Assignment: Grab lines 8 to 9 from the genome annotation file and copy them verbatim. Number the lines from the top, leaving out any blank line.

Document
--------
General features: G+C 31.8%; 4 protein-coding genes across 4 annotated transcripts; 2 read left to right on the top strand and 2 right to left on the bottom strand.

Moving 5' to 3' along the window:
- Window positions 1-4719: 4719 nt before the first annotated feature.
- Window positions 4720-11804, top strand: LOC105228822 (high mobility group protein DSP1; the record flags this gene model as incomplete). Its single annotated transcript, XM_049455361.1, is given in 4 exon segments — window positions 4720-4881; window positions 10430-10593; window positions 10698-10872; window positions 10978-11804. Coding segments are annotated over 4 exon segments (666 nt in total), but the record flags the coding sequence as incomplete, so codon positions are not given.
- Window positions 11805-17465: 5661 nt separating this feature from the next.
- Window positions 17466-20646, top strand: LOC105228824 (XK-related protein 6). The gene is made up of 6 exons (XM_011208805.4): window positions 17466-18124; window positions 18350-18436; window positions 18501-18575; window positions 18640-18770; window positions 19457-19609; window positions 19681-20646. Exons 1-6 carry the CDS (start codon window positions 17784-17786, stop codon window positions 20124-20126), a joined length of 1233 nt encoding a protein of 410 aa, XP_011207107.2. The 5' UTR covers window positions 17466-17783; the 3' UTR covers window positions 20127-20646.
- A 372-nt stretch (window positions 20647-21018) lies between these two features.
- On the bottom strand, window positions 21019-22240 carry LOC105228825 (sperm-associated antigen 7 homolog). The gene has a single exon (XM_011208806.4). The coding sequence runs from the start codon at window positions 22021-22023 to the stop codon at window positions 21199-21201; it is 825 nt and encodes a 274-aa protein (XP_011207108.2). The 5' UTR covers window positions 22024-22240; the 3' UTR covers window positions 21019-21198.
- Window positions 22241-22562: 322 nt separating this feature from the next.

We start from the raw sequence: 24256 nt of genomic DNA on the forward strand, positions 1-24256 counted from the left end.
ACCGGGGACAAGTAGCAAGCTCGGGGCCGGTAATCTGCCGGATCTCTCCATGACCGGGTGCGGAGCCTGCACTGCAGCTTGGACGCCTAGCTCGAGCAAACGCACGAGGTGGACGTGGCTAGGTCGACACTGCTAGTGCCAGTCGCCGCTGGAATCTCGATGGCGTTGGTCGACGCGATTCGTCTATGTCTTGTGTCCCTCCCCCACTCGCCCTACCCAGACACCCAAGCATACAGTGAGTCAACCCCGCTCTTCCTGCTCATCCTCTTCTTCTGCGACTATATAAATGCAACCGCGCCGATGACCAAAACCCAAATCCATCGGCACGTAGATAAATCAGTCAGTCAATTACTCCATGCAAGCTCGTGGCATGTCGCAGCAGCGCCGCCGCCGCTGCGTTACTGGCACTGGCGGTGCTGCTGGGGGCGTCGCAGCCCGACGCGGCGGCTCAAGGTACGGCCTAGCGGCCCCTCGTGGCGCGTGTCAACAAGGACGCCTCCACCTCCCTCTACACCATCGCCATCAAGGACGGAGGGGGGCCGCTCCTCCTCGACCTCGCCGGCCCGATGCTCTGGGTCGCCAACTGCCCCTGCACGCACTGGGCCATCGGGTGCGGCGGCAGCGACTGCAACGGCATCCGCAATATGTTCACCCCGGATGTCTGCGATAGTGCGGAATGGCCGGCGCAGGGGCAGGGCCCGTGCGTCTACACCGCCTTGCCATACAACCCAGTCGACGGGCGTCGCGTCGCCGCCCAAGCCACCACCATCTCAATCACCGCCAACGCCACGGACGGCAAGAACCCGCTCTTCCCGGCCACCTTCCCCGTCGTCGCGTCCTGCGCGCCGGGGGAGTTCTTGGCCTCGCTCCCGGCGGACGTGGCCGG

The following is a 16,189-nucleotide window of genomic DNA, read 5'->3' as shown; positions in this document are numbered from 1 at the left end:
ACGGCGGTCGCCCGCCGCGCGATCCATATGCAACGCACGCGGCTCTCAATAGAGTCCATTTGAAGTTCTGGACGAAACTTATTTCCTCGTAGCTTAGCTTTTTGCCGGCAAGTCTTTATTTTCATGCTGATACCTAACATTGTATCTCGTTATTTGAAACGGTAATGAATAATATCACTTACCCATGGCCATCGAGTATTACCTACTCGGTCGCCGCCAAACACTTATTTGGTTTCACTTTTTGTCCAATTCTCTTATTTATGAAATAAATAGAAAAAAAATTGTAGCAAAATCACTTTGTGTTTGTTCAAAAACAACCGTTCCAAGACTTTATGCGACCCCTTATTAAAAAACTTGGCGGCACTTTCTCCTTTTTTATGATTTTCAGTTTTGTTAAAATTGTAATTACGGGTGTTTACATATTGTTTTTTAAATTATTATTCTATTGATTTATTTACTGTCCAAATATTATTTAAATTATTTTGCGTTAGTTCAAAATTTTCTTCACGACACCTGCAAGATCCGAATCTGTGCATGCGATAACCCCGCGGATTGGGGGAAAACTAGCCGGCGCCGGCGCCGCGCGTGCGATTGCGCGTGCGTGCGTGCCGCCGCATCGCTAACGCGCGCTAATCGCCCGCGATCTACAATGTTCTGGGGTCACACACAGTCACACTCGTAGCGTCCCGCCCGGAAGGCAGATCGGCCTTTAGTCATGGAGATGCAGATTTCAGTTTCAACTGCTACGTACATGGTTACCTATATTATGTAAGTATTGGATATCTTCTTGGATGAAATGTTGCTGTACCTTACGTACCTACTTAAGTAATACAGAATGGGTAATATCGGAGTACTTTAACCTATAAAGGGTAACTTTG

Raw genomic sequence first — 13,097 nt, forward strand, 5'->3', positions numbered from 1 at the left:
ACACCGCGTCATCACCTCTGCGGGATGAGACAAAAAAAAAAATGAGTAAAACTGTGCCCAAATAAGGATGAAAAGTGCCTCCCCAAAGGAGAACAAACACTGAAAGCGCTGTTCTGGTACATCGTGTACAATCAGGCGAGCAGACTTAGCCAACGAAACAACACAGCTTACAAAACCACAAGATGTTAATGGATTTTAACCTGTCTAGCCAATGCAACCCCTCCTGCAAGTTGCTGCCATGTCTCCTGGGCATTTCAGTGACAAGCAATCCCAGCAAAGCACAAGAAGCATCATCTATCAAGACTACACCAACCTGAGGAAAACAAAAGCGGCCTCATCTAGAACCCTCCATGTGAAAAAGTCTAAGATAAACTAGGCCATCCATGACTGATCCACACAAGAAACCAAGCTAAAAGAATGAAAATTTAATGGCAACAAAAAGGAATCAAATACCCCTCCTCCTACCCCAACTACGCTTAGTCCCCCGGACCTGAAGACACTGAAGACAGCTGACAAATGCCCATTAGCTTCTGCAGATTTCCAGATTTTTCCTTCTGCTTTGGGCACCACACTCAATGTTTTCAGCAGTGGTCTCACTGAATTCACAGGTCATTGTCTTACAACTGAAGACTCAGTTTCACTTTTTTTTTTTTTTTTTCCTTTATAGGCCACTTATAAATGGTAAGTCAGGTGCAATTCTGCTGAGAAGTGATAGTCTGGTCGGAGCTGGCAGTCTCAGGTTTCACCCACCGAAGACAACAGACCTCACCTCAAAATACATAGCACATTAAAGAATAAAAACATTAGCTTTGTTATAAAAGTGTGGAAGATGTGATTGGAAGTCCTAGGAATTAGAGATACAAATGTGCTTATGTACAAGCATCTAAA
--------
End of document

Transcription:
- On the bottom strand, window positions 21019-22240 carry LOC105228825 (sperm-associated antigen 7 homolog). The gene has a single exon (XM_011208806.4). The coding sequence runs from the start codon at window positions 22021-22023 to the stop codon at window positions 21199-21201; it is 825 nt and encodes a 274-aa protein (XP_011207108.2). The 5' UTR covers window positions 22024-22240; the 3' UTR covers window positions 21019-21198.
- Window positions 22241-22562: 322 nt separating this feature from the next.